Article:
Thomas, Sorry for the delay I just saw this. Here is a link to the damper and mount for your bike. https://precision-rp.com/Parabolic-Damper-1-18-bar-Mount-Kit-KTM-2005-2014-for-factory-clamps-factory-position_p_335.html Here is a link to a recent dirt rider magazine story also, https://www.dirtrider.com/story/tests/dt-racing-2020-ktm-450-sx-f-factory-edition-review/
  19. 1 point
    Uh, so you have to disconnect the hose at that magnetic connector every time you take your helmet off, and then try to fumble with reconnecting the hose behind your neck when you put the helmet back on? Seems like that would be quite annoying on all-day rides - maybe meant more for racers.
  20. 1 point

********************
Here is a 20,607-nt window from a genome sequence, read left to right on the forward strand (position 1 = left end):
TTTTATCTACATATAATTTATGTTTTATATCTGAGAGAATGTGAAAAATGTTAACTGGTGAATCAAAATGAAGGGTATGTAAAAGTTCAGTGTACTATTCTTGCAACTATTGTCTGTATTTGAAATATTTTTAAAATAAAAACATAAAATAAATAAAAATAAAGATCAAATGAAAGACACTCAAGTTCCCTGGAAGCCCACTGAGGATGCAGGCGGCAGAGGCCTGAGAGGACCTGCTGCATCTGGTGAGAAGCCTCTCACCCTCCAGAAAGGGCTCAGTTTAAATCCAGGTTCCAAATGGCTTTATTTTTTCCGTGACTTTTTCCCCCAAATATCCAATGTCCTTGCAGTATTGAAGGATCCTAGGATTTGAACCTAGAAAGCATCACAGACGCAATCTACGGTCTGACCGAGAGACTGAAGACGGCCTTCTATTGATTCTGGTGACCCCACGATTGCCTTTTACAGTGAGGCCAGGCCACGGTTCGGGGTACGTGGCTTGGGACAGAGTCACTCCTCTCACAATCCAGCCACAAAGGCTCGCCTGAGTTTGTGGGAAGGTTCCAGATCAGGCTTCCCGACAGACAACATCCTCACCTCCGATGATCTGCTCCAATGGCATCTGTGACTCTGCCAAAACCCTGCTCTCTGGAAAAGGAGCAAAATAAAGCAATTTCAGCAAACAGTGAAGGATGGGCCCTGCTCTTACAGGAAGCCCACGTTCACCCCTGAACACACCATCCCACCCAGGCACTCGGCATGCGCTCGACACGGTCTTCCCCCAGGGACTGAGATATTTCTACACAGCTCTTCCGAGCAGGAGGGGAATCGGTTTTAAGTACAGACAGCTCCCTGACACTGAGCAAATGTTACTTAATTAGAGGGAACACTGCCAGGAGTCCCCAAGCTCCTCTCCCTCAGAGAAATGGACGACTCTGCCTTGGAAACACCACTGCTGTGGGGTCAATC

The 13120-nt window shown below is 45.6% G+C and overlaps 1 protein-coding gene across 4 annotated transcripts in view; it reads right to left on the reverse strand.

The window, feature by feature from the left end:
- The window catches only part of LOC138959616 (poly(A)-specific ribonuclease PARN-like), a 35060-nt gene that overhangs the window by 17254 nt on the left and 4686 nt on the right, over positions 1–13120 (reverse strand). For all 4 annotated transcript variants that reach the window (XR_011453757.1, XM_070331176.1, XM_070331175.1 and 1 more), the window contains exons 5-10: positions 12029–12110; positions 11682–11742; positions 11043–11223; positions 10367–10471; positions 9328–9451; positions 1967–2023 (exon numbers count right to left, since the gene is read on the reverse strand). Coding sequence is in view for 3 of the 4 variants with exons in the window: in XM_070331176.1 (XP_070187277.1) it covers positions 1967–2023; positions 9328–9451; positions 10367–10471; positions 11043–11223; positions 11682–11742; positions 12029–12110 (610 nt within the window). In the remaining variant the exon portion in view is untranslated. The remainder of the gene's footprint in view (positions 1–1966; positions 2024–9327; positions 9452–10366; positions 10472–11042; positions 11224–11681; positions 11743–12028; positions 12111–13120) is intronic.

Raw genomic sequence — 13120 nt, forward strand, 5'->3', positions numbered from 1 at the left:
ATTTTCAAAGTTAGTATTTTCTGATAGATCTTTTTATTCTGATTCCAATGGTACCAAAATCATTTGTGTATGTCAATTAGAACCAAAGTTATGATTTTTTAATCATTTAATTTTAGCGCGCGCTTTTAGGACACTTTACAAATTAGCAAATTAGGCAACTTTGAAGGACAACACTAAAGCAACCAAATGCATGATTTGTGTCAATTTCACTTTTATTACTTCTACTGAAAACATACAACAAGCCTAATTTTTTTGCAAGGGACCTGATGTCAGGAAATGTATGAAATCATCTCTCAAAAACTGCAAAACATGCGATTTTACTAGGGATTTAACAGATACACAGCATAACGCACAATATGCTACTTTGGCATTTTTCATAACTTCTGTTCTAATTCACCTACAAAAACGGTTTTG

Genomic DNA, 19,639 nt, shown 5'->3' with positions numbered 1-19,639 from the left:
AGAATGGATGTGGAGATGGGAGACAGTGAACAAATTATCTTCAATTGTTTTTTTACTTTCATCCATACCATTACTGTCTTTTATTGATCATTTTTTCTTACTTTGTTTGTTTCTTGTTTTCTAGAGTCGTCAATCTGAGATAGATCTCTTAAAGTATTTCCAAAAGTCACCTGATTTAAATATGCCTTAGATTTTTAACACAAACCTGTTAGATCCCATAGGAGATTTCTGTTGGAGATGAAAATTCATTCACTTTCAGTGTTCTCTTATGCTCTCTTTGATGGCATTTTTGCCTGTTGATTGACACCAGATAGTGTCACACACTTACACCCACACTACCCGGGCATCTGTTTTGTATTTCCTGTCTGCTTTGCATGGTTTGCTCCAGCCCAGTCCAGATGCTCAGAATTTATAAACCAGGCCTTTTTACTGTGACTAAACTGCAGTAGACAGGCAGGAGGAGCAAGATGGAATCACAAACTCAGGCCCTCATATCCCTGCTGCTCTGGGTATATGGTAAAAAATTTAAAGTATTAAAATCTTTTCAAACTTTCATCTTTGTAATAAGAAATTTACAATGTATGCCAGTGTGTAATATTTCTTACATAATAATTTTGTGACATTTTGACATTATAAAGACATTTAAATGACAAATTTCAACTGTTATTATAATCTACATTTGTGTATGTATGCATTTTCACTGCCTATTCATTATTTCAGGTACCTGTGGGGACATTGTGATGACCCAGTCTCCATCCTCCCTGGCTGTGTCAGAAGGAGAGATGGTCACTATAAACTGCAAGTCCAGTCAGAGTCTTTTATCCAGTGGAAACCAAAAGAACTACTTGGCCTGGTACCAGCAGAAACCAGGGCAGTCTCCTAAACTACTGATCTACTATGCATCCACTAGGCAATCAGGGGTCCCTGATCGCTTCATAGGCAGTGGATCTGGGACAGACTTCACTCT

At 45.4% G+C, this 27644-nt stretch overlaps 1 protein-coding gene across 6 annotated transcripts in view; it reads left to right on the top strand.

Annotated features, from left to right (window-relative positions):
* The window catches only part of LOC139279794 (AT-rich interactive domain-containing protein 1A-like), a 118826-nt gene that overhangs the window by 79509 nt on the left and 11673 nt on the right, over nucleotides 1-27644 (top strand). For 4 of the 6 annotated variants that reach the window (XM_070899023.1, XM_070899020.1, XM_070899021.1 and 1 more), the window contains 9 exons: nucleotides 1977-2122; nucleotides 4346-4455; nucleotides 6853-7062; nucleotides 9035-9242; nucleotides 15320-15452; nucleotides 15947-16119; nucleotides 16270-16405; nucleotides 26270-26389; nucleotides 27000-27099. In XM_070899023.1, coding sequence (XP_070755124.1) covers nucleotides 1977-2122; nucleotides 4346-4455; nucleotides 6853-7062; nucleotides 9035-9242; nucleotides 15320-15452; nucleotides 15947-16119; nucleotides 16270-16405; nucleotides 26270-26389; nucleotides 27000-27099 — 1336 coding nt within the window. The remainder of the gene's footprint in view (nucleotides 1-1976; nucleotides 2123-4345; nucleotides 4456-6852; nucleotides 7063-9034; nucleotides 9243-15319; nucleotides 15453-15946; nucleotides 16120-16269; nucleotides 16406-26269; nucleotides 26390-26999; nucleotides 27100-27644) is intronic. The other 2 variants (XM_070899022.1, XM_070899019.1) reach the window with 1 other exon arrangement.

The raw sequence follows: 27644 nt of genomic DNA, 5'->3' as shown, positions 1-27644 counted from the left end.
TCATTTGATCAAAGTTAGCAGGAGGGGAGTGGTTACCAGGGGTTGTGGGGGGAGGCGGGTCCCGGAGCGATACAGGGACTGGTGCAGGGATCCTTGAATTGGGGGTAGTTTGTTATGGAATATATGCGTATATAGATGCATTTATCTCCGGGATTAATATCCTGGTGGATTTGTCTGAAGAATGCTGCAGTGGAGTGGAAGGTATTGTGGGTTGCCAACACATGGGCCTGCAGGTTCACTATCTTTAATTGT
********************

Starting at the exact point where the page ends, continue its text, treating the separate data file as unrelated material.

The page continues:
Yes a very nice article but it seems to be more 4 stroke related and a bit - sorry - over enthusiastic. plugs haven't got always better they have gotten more precise depending the engine needs. Which means that the variations of plugs is now broder then before. A plug provides a sparc that is all it does but to do so the plug has to fit the environment of the engine which is heat. Thus we categorize our plugs in heat ranges. Decades ago plugs that where made where not as perfect then today but thus could provide a bigger temperatur range where they worked zhus where eligible for a variety of rides or engines, but that has changed is not the case anymore. Then was the demand of longer service intervals of the car industry which needed a longer lasting plug therefor Oridium plugs where invented that is all what they can last longer. Then there where special engines very sport related especially Alfa Romeo which started with special plubg providing more then one spark. Whilst not always necessary this was also applied to some plugs, in need just for cars with racing engines using raving fuel and where driven with max speed. Then there are our 2 stroke dirt bikes. These engines are using oil and they have not an exact timing of the engine cycles thus there is an overlapping between filling with fresh mixture and fumes of an explosion leaving the combustion chamber. The two stroke is because of that and because he uses oil a pig in terms of ignition. Because the 2 stroke is so "dirty" compared to a 4 stroke and can not provide likewise perfect conditions as a 4 stroke can, plugs automatically fail easier and more often. A two stroke will not benefit of an Iridium or whatever super plug in general if he is not a special racing engine using racing fuel and so one. To a 2 stroke a standard copper plug is sufficient, but you have to choose the right tip set up to match to the combustion chamber, that is important. Then to the picture of the plug if they still look a bit to dark you can try out a hotter plug just one number higher and try out the engine behavior. If the engine seems to run smoother and is not failing also the plug lol right and there is no knocking in low rpm or under load you found your plug. If not you might look up older plugs that provide a bigger heat range. The green plug provides old plugs and has a tool to find out which of the older ones you can use.